He was born in Bethlehem

Published 7:54 pm Tuesday, December 26, 2017

According to the Census Bureau’s news release just last week, Idaho is our fastest growing state. Idaho?

That would never have been my first or even 40th guess. The Gem State was followed by Nevada, Utah and Washington. Western states filled seven of the top ten states. The west and south were the big winners while the midwest and northeast were the big losers. (The latest census was in 2010, so these are updates for 2016-17.)

And although the western region, as a whole, grew more than the south, western cities only grew 7.3 percent while cities in the south grew 9.4 percent. Once more, the fastest growing city would not be in my list of 1000 guesses — Conroe, Texas? In fact, four of the five fastest growing cities in America are in Texas. The other three are Frisco, McKinney and Georgetown.

Only one state, Idaho, grew more than 2 percent, 25 grew .5 to 2.0percent, 16 grew 0 to .4 percent and 8 (9 if we count Puerto Rico) lost population. Wyoming lost 1 percent of its population, the highest loss of any state. Illinois lost 33,000 people due in large part to a $250 billion pension debt and a recent 30 percent tax increase.

Georgia, where I lived, added 115,000 people, growing 1.1 percent, and becoming the seventh fastest growing state and the fastest growing city in Georgia is Grayson.

“At that time Emperor Augustus ordered a census to be taken throughout the Roman Empire. When this first census took place, Quirinius was the governor of Syria. Everyone, then, went to register himself, each to his own hometown. Joseph went from the town of Nazareth in Galilee to the town of Bethlehem in Judea, the birthplace of King David. Joseph went there because he was a descendant of David. He went to register with Mary, who was promised in marriage to him. She was pregnant, and while they were in Bethlehem, the time came for her to have her baby. She gave birth to her first son, wrapped him in cloths and laid him in a manger-there was no room for them to stay in the inn.” (Luke 2:1 – 7)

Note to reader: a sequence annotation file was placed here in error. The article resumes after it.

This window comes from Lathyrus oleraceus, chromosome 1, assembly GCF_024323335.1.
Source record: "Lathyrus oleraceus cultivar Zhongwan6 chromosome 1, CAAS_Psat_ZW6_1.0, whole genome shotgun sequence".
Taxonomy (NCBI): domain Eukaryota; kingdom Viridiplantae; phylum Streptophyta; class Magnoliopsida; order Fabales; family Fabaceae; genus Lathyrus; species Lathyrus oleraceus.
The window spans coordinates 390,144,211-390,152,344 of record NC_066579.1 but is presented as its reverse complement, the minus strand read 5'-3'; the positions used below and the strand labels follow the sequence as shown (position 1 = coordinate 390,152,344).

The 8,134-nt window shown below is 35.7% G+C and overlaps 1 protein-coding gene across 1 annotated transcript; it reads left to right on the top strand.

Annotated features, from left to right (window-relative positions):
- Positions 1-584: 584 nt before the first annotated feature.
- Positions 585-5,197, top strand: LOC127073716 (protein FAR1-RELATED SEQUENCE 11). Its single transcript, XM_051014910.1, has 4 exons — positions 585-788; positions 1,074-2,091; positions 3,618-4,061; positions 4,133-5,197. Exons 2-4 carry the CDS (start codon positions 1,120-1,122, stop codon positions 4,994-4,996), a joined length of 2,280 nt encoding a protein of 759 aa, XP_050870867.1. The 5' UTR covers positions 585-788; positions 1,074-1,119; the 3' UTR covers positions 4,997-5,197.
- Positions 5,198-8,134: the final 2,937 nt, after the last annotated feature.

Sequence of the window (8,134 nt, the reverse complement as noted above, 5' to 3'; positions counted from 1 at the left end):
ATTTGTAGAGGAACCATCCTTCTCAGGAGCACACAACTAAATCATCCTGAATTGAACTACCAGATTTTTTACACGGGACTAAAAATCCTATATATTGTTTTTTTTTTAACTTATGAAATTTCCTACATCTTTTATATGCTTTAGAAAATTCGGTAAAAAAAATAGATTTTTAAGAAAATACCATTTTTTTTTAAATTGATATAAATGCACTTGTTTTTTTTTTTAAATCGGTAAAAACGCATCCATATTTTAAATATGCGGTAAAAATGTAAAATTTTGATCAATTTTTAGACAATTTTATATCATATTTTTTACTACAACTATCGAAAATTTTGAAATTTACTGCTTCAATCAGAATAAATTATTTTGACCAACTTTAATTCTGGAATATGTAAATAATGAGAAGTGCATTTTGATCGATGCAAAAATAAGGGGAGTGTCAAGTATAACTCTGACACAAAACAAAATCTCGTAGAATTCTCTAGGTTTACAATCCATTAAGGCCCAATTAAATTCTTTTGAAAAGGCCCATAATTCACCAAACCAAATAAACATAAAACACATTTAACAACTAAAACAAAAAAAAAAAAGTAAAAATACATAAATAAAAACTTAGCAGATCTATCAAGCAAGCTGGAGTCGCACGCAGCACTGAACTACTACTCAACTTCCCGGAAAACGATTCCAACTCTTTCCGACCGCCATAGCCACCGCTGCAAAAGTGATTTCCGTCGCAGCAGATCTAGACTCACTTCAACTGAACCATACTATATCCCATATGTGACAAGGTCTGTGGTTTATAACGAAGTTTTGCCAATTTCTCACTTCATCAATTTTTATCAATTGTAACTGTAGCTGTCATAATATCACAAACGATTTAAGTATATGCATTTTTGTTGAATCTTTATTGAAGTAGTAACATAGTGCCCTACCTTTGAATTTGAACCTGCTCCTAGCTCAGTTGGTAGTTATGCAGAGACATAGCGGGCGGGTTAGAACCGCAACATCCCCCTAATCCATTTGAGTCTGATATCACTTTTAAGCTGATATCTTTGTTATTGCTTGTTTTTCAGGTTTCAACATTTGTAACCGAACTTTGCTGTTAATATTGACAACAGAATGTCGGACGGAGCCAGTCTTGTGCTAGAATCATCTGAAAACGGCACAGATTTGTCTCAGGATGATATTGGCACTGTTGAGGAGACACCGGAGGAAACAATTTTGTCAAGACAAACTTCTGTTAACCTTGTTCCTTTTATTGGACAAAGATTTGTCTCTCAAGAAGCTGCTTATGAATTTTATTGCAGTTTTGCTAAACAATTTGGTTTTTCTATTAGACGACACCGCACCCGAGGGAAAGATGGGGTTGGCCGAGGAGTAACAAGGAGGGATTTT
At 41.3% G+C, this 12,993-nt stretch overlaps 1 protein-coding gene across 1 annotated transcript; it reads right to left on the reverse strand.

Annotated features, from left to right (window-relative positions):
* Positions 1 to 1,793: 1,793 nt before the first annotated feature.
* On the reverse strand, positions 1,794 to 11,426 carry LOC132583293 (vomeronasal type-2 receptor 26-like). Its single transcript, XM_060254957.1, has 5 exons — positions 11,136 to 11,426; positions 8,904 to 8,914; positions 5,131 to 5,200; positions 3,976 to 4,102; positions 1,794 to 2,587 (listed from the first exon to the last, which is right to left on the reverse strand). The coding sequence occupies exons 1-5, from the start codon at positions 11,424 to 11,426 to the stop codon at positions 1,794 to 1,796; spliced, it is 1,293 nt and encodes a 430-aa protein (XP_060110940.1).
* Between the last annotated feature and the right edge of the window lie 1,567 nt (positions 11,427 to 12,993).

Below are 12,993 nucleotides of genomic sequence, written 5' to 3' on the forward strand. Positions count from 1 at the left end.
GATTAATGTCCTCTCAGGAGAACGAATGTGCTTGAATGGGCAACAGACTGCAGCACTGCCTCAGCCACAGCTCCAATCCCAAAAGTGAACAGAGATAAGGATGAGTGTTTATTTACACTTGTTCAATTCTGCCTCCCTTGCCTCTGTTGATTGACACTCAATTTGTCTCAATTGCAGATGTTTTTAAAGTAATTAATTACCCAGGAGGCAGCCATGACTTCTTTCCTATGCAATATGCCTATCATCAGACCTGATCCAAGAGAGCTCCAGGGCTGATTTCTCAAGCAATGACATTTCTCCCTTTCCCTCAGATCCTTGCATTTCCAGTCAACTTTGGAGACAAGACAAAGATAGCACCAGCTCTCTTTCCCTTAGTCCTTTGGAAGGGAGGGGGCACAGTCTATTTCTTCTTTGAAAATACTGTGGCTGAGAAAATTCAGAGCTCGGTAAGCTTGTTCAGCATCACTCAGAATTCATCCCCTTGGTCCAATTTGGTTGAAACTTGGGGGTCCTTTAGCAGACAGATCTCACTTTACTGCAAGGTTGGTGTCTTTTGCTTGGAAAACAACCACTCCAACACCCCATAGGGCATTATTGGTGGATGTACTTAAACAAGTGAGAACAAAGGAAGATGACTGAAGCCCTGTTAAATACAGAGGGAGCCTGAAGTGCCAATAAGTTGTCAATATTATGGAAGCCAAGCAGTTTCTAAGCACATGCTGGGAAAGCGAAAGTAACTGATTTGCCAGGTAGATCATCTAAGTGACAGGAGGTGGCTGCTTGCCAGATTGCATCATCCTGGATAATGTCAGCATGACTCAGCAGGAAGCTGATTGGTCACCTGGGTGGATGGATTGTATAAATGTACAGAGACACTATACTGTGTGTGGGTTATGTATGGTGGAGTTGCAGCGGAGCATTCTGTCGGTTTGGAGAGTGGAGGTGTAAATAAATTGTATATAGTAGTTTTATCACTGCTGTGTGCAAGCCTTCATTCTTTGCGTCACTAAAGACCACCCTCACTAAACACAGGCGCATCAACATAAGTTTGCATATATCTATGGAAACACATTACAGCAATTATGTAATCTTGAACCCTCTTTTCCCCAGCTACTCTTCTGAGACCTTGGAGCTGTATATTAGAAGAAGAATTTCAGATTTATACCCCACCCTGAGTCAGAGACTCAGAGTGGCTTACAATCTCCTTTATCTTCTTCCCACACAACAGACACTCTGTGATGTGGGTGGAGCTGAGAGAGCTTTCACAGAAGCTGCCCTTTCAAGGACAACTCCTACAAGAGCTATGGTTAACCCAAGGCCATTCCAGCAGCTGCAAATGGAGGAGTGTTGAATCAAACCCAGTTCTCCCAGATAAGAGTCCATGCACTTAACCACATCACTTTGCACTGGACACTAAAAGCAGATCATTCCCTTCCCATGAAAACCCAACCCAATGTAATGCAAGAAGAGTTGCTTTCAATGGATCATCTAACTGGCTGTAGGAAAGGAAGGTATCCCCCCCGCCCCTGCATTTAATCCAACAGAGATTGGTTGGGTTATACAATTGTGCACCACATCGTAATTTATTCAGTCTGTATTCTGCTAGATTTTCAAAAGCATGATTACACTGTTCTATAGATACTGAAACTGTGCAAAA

There is a critical problem in the nativity story. Jesus was, according to the Old Testament prophecies, going to be born in Bethlehem. Yet, Mary and Joseph lived in Nazareth, but just prior to Jesus’ birth, the emperor “just happened” to order a census and the family moved temporarily to Bethlehem where, because of the census, they were forced into a stable where Jesus was born.

Pastor’s viewpoint is written by Charles ‘Buddy’ Whatley, a retired United Methodist pastor serving Woodland and Bold Springs UMC and, with Mary Ella, a missionary to the Navajo Reservation in Arizona.